While woodworking alongside his father captured his attention as a teenager, Kevin Harvey got hooked on mastering the skilled art form of bowl carving just a few years ago, and says he’s been carving Indiana hardwoods ever since.
“I’ve always been interested in acquiring new techniques and skillsets within the woodworking genre,” Kevin says. “My uncle convinced me to study bowl carving under Blaine Berry, a well-known Indiana bowl and chair maker.”
The result? Every hand-carved bowl Kevin creates in his Brownsburg shop today is unique and vastly different from conventional bowls turned on a lathe.
“Relatively few woodworkers have experience with this traditional form of bowl making,” Kevin says. “I continue to refine my carving expertise through trial and error.”
His bowl-carving process involves only hand tools, and he performs most of the wood shaping with an adze (a tool similar to an axe, but with an arched blade). Other tools in his arsenal include: a carving mallet, gouges, hook knife, sloyd knife, carving axe, and more.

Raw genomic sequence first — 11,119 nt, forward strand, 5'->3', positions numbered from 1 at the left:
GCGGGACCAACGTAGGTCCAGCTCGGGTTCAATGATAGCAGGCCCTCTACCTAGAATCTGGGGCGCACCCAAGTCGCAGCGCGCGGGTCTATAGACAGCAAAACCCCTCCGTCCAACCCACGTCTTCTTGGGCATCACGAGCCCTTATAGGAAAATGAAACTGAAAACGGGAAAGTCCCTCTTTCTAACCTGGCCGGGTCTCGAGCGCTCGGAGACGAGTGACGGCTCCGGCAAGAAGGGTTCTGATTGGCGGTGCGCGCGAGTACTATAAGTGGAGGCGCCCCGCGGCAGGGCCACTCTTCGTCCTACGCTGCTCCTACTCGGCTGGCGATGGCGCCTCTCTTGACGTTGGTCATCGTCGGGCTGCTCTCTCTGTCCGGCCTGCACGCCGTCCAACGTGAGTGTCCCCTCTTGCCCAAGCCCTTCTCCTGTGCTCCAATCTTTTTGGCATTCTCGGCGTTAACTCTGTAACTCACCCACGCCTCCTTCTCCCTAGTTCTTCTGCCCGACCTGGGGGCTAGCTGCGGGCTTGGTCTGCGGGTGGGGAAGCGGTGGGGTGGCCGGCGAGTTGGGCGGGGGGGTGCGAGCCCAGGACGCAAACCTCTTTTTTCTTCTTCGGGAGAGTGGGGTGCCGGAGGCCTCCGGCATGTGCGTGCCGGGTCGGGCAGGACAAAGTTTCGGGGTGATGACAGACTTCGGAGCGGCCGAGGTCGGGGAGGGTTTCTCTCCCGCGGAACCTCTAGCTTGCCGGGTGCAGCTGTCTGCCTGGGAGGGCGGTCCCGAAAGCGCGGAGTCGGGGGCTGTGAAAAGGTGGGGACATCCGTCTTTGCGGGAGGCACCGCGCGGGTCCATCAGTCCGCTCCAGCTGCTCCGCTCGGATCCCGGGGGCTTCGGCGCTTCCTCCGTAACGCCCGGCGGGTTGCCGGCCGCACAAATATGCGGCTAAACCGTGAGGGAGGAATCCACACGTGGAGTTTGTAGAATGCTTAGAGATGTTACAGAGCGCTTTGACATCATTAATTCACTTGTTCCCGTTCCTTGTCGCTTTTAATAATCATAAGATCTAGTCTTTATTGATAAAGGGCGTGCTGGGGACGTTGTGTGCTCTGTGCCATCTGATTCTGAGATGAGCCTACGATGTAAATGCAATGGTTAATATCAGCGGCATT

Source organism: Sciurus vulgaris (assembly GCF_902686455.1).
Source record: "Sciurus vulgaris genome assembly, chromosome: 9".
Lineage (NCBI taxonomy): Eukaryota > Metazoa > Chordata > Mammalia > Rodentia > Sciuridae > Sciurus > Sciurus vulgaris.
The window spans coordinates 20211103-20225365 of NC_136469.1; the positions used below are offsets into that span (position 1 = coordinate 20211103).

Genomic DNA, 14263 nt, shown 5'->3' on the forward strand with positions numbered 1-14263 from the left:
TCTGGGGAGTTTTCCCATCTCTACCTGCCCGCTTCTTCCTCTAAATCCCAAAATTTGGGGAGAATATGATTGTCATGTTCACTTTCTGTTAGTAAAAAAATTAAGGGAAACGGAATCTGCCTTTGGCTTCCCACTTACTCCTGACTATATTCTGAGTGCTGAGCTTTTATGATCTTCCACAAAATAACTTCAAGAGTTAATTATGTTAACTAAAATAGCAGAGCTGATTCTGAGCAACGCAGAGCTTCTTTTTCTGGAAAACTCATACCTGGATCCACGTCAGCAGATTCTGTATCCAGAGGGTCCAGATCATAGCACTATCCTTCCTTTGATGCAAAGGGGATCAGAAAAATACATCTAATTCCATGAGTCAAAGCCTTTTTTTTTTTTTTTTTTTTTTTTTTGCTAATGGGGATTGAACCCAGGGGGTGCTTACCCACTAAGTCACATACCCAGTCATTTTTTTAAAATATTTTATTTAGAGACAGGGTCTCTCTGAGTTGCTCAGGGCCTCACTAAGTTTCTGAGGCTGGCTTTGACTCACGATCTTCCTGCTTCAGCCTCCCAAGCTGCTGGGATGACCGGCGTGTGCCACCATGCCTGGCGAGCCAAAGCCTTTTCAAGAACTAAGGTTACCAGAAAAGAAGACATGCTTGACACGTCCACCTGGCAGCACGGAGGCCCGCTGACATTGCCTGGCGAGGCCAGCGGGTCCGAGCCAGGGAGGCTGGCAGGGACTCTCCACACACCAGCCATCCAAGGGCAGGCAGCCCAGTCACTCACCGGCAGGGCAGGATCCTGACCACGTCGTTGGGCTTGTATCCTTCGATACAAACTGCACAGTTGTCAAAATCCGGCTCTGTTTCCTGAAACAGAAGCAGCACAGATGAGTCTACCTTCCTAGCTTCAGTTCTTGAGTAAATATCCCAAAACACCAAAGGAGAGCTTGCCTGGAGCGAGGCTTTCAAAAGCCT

Kevin first carves the exterior into its final shape, then hollows out the interior to the desired wall thickness. The bowl then undergoes a drying process before Kevin sands, signs and dates it using a wood burner. To ensure long-term use and safekeeping, he applies a food-safe finish at the end.
Born and raised in Central Indiana, Kevin grew up learning how to identify the native timber and take a hands-on approach to everything from harvesting the hardwood materials through final production.
“I learned this unique method of bowl making that has been handed down through generations of native Hoosiers,” Kevin says. “I am interested in creating functional art forms that will be handed down to my children’s grandchildren.”
He also plans to teach bowl carving to a younger generation.
Date / Time